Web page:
Mekong: a region in the making

Victoria University lecturer Alex Bukh writes about the nations jostling for influence in the Mekong region - the major players, their motives and what's at stake. Bukh was part of the New Zealand delegation who travelled to Chiang Rai, Thailand, in late May for the Foundation's second Mekong Track II Dialogue.
Alexander Bukh chatting at a table with fellow delegates

Bukh: "The power shift in Asia brought about by the rise of China and the relative decline of the US has resulted in ongoing transformations in the interests and strategies of local and global actors."

Regions are imagined. This does not mean that regions are not real and exist only in our imagination, but that they are conceived as political units, and the result of an ongoing articulation by their populations and – importantly – by both internal and external elites.

Take, for example, Southeast Asia, with its defined geographical boundaries and distinct institutions. In reality, Southeast Asian regionalism can be traced back to the 1960s and can be seen as a product located in the context of the Cold War struggle against communism in Asia.

The power shift in Asia brought about by the rise of China and the relative decline of the US has resulted in ongoing transformations in the interests and strategies of local and global actors. These transformations in turn facilitate the emergence of new regions which, in terms of their geographical boundaries, either bind together previously distinct areas or, alternatively, create new sub-regions within existing ones. An example of this process is the Indo-Pacific, which has evolved from a purely biogeographic region into a geopolitical one.

The most vivid example of a geopolitical transformation is that of the Mekong. While the contribution of regional players to this process should not to be dismissed or forgotten, the interests and policies of major powers play a key role in the shaping of the Mekong as a distinct region with multiple institutions and mechanisms. The role of China, which occupies a unique position of being both part of the region and a major power in this process is of utmost importance.

The significance of the Mekong region for China is multifaceted. Besides the Mekong River being a source of hydropower, the region also presents an opportunity to enhance the development of China’s landlocked Yunnan province through improved infrastructure that will link it with Laos and Thailand. The region also carries a strategic value as it enables China access to the Bay of Bengal. To this end, China has worked towards establishing itself as the leader of regional cooperation through multiple bilateral and multilateral channels. One notable example of the latter is the Lancang-Mekong Cooperation (LMC) comprised of China, Myanmar, Laos, Thailand, Cambodia, and Vietnam, created in 2016 with the purpose of bolstering the economic and social development in the Mekong region.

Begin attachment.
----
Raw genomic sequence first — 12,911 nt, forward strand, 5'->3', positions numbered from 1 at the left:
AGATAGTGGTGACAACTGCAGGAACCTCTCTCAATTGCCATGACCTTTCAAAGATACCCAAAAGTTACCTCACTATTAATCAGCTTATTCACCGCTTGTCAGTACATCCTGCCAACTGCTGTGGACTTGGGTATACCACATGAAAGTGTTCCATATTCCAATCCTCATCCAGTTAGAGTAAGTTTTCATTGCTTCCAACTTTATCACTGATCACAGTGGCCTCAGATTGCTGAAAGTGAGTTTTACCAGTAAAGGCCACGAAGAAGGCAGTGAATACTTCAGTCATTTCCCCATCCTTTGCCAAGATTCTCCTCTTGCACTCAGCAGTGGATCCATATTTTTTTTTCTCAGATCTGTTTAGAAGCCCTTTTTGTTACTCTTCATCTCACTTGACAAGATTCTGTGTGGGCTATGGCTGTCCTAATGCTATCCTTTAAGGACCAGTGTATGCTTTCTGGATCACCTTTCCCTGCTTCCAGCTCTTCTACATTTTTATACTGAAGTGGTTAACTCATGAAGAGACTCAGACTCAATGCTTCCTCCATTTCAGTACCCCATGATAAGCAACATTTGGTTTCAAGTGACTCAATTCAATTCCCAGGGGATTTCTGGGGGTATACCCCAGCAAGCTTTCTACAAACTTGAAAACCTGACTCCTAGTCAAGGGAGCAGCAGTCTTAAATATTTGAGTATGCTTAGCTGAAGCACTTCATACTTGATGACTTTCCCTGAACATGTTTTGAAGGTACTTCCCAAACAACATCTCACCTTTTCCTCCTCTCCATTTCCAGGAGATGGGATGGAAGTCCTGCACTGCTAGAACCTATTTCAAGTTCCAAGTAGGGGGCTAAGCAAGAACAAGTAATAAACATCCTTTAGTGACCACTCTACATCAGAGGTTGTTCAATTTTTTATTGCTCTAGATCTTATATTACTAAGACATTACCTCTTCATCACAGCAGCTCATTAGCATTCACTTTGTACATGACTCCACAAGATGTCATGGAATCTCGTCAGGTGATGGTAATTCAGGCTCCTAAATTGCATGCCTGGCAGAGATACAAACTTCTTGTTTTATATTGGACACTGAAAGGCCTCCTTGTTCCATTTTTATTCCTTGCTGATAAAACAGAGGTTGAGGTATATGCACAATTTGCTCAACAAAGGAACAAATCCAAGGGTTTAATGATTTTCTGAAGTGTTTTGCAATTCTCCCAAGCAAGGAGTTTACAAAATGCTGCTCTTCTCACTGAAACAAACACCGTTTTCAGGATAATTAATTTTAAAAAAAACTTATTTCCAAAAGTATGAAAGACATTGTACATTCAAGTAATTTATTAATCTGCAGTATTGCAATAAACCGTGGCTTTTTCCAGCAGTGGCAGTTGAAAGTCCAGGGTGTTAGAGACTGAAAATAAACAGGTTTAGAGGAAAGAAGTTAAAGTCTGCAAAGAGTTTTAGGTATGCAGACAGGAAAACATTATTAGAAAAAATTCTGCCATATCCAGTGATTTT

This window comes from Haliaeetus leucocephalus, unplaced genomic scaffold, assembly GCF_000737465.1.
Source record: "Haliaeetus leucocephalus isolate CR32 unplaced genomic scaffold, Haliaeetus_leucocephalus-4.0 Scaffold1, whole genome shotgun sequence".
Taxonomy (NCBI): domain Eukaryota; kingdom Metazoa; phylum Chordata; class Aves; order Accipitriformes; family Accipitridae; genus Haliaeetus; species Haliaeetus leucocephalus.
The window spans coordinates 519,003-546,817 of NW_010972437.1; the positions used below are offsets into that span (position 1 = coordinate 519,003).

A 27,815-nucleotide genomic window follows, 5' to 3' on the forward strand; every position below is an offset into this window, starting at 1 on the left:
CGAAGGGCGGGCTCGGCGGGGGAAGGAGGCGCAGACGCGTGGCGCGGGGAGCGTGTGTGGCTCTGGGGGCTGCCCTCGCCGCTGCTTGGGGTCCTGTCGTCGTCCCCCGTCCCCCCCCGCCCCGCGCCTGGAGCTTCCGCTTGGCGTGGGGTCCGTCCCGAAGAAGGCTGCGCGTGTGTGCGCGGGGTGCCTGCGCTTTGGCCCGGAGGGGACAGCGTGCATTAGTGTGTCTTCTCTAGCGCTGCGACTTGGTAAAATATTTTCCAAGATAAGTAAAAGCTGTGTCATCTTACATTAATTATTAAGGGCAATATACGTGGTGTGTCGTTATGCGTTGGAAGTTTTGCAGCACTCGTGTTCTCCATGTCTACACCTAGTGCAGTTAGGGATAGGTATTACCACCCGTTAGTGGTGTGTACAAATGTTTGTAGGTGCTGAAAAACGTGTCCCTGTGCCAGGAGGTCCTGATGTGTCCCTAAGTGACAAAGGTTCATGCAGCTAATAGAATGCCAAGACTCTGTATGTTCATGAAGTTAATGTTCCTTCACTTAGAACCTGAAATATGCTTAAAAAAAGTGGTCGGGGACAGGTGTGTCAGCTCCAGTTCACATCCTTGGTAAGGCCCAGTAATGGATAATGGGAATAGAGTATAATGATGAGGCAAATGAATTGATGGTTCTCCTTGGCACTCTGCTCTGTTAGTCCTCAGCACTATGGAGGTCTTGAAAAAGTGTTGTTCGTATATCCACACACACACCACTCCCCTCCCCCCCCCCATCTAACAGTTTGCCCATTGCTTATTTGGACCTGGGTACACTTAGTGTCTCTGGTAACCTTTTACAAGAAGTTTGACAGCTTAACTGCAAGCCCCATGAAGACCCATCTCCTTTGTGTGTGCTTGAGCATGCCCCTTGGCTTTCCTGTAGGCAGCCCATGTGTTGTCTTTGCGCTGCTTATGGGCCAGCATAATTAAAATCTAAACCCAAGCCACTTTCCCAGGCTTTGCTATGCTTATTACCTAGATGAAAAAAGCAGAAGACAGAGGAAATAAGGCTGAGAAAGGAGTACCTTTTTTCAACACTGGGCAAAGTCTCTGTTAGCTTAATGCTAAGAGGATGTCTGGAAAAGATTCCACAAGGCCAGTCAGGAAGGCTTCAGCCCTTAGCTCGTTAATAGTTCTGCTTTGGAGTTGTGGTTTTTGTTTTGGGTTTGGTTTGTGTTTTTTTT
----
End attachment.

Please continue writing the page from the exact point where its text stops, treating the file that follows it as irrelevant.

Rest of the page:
The LMC is often seen as China’s challenge to existing cooperation mechanisms, as an attempt to exclude extra-regional powers such as the US and Japan, and criticized for environmental damage its projects carry. Nevertheless, the LMC is no doubt the most consequential initiative that will be shaping the normative and institutional contours of the region. 

A woman washing clothes in a river with wooden boats behind her

Some developments on the Mekong River have been detrimental to the health and livelihoods of those living along its banks

The US’ role in the Mekong has been surprising limited. Southeast Asia as a whole is a prominent arena for US-China rivalry, but so far US engagement with the Mekong region has been limited mostly to the Lower Mekong Initiative (LMI), created in 2009.

LMI’s Master Plan of Action 2016-2020 is quite ambitious and includes six pillars: environment and water, energy security, education, health, connectivity, agriculture and food security. It seems, however, that very few of these pillars have resulted in concrete projects; moreover the exact policies of the US remain vague. 

Japan has been one of the key extra-regional players in Southeast Asia for many decades and it pays growing attention to the Mekong region. While Japan’s presence in Southeast Asia has been somewhat overshadowed by China in recent times, its role as an important extra-regional partner remains intact.

The Japan-Mekong Region Partnership initiated in 2007 is one of the most important mechanisms in the ongoing articulation of the Mekong as a distinct region. With its three pillars of economic integration, trade and investment expansion between Japan and the Mekong region - together with the promotion of universal values, it seems to be at least partially an attempt to balance China’s influence and its exclusive focus on economic growth.

Recently, other important actors such as Australia and South Korea have also shown an interest in the Mekong - and the number of players, initiatives and institutions that shape the region will no doubt expand over the next decade or so. Paradoxically as it may sound, rivalry enhances cooperation. The EU and ASEAN are to a great extent, products of the Cold War. Today, US-China rivalry facilitates and shapes the creation of the Mekong region. While the physical borders are determined by geography, its political and institutional contours are still unclear. It remains to be seen what will be the norms, ideas and identities that will define the Mekong region as a geopolitical reality.   

Alexander Bukh is a Senior Lecturer in International Relations. Alexander was born in Moscow, grew up in Israel and spent over 20 years living in Asia (mainly Japan but also Thailand and Korea) before moving to New Zealand in 2012. Prior to his current appointment at Victoria University, he was an Associate Professor at the Faculty of Humanities and Social Sciences, Tsukuba University, Japan.